A PFA series brings World War I films into focus
FILM "The First World War holds the distinction of being America's most popular conflict while it lasted, and the most hated as soon as it was over," writes Russell Merritt in the intro to his guest-curated Pacific Film Archive series "Over the Top and Into the Wire: WWI on Film." Though World War I is a much less popular cinematic subject than WWII, or even the Vietnam War, its complexities mean that the films it did inspire continue to fascinate.
The PFA series kicks off Sat/2 with Charlie Chaplin's Shoulder Arms (1918), in which the Little Tramp heads "over there" and becomes a most unlikely hero. Included in that same program are Disney short Great Guns (1927), and Winsor McCay's The Sinking of the Lusitania (1918), a fiery argument in favor of America going to war, as well as one of the first animated documentaries.
"Over the Top" also includes two silent epics (D.W. Griffith's 1918 Hearts of the World, and Alexander Dovzhenko's 1929 Arsenal); three certified classics (Jean Renoir's 1937 POW saga Grand Illusion; Lewis Milestone's harrowing 1930 All Quiet on the Western Front; and Stanley Kubrick's 1957 Paths of Glory, starring an impeccably furious Kirk Douglas); and a Washington-set oddity: Gregory La Cava's 1933 Gabriel Over the White House.
I spoke with Merritt, an adjunct professor in UC Berkeley's Film and Media Studies Department, just days before the 100-year anniversary of the war's outbreak on July 28, 1914.
SF Bay Guardian How did you become interested in World War I films?
Russell Merritt For me, World War I is the event that shaped the 20th century, more than the Depression or World War II — and to see how films contributed is one of those endlessly interesting kinds of problems. They were mainly part of the war hysteria that gripped the country starting in 1917, and that in itself is of interest, because we were so opposed to the war just a few years before that, and we became even more opposed to the war after it was all over. The movies reflect that. Trying to account for these dramatic mood swings is part of the fascination.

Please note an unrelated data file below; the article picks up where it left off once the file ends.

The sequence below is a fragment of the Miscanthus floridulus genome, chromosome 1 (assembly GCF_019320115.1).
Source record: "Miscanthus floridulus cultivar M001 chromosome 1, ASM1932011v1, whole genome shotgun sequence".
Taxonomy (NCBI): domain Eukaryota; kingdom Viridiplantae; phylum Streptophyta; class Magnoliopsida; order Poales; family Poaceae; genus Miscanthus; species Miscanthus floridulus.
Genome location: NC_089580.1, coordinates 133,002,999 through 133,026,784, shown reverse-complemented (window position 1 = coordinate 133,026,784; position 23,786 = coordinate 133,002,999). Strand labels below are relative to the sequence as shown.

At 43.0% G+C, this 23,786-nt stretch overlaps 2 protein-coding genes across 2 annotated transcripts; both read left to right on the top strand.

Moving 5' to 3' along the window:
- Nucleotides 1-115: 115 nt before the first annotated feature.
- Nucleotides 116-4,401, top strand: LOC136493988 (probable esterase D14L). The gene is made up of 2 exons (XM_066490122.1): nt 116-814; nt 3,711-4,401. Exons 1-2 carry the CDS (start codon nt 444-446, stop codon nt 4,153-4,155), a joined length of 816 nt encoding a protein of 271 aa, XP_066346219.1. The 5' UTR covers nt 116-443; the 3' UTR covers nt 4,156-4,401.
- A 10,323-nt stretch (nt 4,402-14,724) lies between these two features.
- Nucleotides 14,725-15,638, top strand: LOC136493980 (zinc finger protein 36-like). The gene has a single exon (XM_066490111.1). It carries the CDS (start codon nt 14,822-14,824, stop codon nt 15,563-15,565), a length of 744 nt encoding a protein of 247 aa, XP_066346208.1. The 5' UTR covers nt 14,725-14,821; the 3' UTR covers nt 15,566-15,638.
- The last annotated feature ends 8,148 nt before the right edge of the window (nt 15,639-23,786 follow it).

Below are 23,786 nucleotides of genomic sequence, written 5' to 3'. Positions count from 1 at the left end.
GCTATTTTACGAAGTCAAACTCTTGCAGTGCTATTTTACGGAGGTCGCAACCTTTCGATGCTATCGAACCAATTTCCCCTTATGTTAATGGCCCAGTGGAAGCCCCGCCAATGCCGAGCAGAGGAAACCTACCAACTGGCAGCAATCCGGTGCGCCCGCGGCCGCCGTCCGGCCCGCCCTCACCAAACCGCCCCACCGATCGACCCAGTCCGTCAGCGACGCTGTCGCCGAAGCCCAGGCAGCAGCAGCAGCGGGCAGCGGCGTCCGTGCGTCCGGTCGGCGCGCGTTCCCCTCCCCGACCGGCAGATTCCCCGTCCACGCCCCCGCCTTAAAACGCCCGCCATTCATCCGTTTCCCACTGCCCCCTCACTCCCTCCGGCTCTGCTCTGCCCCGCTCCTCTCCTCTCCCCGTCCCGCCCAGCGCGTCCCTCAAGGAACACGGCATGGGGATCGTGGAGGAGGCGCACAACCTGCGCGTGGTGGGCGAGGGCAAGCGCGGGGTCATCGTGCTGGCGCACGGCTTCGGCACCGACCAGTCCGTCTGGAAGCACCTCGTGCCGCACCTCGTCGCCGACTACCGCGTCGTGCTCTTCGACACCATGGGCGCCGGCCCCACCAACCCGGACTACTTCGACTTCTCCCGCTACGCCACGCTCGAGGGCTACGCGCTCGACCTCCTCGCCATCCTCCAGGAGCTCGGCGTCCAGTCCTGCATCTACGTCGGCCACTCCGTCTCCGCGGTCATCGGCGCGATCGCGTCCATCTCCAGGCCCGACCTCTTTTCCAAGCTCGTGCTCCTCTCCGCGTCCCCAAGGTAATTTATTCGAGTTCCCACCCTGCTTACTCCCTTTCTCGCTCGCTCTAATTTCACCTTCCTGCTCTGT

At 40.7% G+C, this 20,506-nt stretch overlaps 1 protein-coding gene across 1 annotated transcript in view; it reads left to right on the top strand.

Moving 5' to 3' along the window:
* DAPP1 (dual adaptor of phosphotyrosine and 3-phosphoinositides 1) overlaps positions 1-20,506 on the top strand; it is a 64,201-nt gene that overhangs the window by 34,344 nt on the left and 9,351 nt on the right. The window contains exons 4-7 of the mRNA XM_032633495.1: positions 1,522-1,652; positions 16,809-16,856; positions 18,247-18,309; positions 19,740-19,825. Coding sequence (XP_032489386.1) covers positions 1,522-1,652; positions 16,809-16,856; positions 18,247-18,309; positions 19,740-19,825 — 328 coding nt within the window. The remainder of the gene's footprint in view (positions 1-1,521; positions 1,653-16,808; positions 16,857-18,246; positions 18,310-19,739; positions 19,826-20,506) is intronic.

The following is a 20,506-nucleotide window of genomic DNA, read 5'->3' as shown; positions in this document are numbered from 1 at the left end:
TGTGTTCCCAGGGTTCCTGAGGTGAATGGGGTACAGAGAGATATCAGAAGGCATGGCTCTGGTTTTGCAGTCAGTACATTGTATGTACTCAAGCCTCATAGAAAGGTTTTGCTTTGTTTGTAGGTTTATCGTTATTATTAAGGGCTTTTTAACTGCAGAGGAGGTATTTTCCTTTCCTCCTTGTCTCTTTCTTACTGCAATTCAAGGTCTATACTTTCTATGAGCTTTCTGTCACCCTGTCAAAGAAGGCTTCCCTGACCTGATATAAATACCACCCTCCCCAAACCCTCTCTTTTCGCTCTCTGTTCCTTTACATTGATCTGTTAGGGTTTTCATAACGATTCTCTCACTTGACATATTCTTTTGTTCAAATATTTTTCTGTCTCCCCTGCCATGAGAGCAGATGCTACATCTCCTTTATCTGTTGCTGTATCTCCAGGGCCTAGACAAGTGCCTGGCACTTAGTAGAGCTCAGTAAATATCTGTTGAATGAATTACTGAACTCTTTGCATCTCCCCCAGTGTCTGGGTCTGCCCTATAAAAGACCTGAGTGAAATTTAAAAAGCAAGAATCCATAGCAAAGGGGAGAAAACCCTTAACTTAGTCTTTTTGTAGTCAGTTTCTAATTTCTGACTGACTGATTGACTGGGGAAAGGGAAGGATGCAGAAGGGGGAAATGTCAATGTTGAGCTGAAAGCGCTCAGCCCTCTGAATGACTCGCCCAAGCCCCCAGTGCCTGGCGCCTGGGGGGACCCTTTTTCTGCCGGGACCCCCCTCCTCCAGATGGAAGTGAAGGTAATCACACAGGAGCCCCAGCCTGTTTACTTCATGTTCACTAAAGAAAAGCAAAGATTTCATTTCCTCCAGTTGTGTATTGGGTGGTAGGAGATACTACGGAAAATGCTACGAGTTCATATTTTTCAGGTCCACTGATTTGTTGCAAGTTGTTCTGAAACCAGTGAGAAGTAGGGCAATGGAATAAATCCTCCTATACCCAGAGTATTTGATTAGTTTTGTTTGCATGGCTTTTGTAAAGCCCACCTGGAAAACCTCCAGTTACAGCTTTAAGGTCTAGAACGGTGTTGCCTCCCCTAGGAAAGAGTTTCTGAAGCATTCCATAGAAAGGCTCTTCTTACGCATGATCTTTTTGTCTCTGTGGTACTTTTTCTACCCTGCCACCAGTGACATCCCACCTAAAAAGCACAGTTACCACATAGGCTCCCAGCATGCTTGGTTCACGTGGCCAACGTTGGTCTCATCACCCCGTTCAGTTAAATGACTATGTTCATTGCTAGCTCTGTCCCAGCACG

SFBG How did you select the films in the series?
RM I tried to find both classics and some off-center ones. I suspect nobody who does a series on the First World War is going to forget All Quiet on the Western Front, Grand Illusion, or Paths of Glory, but few would think of Dovzhenko's Arsenal or Gabriel Over the White House — though those enable us to get to some hidden aspects, or lesser-known aspects, of the ways in which the war was considered.
Of the war films that were made during the war, the only two that anybody remembers are a cartoon [The Sinking of the Lusitania] and a comedy featurette [Shoulder Arms]. Meanwhile, the most popular war film made during the war, D.W. Griffith's Hearts of the World, with Lillian Gish, is all but forgotten.
SFBG World War I coincided with the early days of cinema. What bearing do you think the two had on each other?
RM In the case of Hearts of the World, it has a direct bearing. This production was unique in that Griffith is the only filmmaker — the only American filmmaker, the only fiction filmmaker — to be allowed onto battlefields, and onto the training grounds in England, to use the armies more or less as extras. It represents this great effort at trying to use motion picture fiction films as what would have been called "informational films" back then — today, we would call them war propaganda films. It reflects this fascination with movies as the latest medium with which to try to influence public opinion.